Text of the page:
Cinnamon Latte Ice Cream

Cinnamon Latte Ice Cream Closeup I had some excellent orange sorbet here in Mallorca last night, made with local oranges, but I will summarise my trip here when I get back in a couple of days. For now, coffee is still on my mind!

Just before I left, we made Cinnamon Latte ice cream for our shops. I think it´s a nice combination of flavours, so here it is:

Murphys Cinnamon Latte Ice Cream


1 Cup (237ml) + 1 Tablespoon Sugar
5 Egg Yolks
1 1/8 Cups (266ml) Cream
1 1/8 Cups (266ml) MilkCinnamon and Coffee Beans
1/2 Cup (118ml) espresso
1 Teaspoon Ground Cinnamon

Yield: 6 Servings

1. Add one tablespoon of the sugar to the espresso and reduce over medium heat until it is about 1/3 of its volume. Cool.

2. Mix the cinnamon with the rest of the sugar, then beat in the egg yolks until thick and pale yellow.

3. Bring the milk to a simmer.

4. Beat the milk into the eggs and sugar in a slow stream.

Cinnamon Latte Ice Cream5. Pour the mixture back into pan and place over low heat. Stir until the custard thickens slightly (around 70C). Use a thermometer, as at 75C the eggs will scramble!

6. Allow the custard to cool.

7. Stir in the espresso.

8. Whip the cream.

9. Gently fold in the custard.

10. Freeze using a domestic ice cream machine, or cover and place in the freezer, stirring every few hours to break up the ice crystals.

Note: I haven’t yet made this recipe for home use, so I would love any feedback if you try it!

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7 thoughts on “Cinnamon Latte Ice Cream

  1. This looks and sounds delicious. Most coffee flavored ice creams I have come across call for either coffee grounds (yuck) or instant espresso powder, which I’m satisfied with. How does reducing the espresso alter the flavor? More intense, I am sure, but I’m curious about the effect of boiling on the espresso (not implying that it is bad) apart from thickening. I imagine that the espresso may take on a more roasted flavor?

    Looking forward to hearing about your trip to Mallorca and the orange sorbet. I was just thinking about oranges for sorbet and almost bought some blood oranges the other day (ended up with raspberries).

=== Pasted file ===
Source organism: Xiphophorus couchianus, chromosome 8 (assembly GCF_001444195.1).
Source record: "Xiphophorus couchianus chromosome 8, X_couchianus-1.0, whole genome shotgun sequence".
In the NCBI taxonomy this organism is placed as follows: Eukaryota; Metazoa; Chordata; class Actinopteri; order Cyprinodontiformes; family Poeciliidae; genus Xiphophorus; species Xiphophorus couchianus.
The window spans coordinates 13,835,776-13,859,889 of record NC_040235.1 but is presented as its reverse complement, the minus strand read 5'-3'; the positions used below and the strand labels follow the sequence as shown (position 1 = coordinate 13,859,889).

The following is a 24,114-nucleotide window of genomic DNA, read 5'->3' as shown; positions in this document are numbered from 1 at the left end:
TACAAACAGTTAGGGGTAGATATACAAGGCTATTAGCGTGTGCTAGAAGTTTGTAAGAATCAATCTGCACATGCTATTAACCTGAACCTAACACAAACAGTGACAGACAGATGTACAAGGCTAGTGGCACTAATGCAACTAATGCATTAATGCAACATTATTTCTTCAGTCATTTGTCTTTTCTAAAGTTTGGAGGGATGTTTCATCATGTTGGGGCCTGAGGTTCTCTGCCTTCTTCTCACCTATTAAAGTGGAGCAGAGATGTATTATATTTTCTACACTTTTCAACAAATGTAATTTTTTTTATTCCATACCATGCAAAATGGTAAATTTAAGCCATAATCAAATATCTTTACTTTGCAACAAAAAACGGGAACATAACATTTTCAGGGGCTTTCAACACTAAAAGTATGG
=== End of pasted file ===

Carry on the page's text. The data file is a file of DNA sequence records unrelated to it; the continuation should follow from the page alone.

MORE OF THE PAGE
2. I bet it does taste more roasted. I love cinnamon ice cream and don’t see it too often. Any suggestions on what to look for in an ice cream maker?

  3. The biggest problem with coffee in ice cream is that it introduces iciness. That’s the real reason we reduce it. It does change the flavour a bit, but we don’t think it does so in a bad way…

    For an ice cream maker, there are two basic types – one with a build in refrigeration unit and one without (you cool it in the freezer). The latter works just as well for single batches…

  4. Hi Kieran, I’m seriously thinking of making this in the next week or so. One last question: I noticed the instructions for folding in the whipped cream and hadn’t seen this before in ice cream recipes I have. Given the abuse by the dasher in an electric ice cream maker, is this step critical? I’m game to give it a shot–it sounds like you might get a fluffier mixture, or perhaps some separation of flavors (coffee vs cream for the latte effect).

  5. If you have an ice cream maker that really spins as opposed to turning slowly, do not whip the cream! It’s only to make the ice cream lighter when the mix is not agitated enough during freezing to introduce air…

  6. Thanks so much for all the recipes! I am now refering to you as my ice cream god.

    I made this recipe this week. It turned out great! As for a response to some of the home ice cream makers and steps of the recipe:

    1) I made this with instant espresso powder (I was lazy). I added 1 1/2 teaspoons along with the cream. I have not made it with reduced espresso, but using instant worked very well.

    2) I have a cuisinart ice cream maker at home. I find that whipping the cream a little bit beforehand does infact improve the texture. My machine puts some air in the ice cream, but not quite enough (even for someone who likes dense ice cream).

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